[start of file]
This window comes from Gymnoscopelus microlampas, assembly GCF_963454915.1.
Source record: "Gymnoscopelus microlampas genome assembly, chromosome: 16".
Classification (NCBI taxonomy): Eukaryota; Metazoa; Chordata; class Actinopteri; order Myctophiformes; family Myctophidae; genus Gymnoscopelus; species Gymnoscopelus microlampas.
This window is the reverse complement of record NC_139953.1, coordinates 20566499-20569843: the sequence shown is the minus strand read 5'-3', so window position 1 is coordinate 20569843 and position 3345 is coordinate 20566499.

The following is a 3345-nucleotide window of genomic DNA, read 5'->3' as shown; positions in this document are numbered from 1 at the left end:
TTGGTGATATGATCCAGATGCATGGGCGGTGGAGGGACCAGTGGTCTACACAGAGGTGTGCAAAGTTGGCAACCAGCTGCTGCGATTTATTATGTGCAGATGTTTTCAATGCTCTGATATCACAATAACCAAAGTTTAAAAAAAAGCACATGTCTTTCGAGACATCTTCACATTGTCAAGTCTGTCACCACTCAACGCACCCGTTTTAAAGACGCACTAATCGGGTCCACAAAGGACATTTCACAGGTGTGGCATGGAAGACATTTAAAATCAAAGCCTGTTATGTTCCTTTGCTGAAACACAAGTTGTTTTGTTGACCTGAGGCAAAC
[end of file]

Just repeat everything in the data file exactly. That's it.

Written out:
This window comes from Gymnoscopelus microlampas, assembly GCF_963454915.1.
Source record: "Gymnoscopelus microlampas genome assembly, chromosome: 16".
Classification (NCBI taxonomy): Eukaryota; Metazoa; Chordata; class Actinopteri; order Myctophiformes; family Myctophidae; genus Gymnoscopelus; species Gymnoscopelus microlampas.
This window is the reverse complement of record NC_139953.1, coordinates 20566499-20569843: the sequence shown is the minus strand read 5'-3', so window position 1 is coordinate 20569843 and position 3345 is coordinate 20566499.

The following is a 3345-nucleotide window of genomic DNA, read 5'->3' as shown; positions in this document are numbered from 1 at the left end:
TTGGTGATATGATCCAGATGCATGGGCGGTGGAGGGACCAGTGGTCTACACAGAGGTGTGCAAAGTTGGCAACCAGCTGCTGCGATTTATTATGTGCAGATGTTTTCAATGCTCTGATATCACAATAACCAAAGTTTAAAAAAAAGCACATGTCTTTCGAGACATCTTCACATTGTCAAGTCTGTCACCACTCAACGCACCCGTTTTAAAGACGCACTAATCGGGTCCACAAAGGACATTTCACAGGTGTGGCATGGAAGACATTTAAAATCAAAGCCTGTTATGTTCCTTTGCTGAAACACAAGTTGTTTTGTTGACCTGAGGCAAAC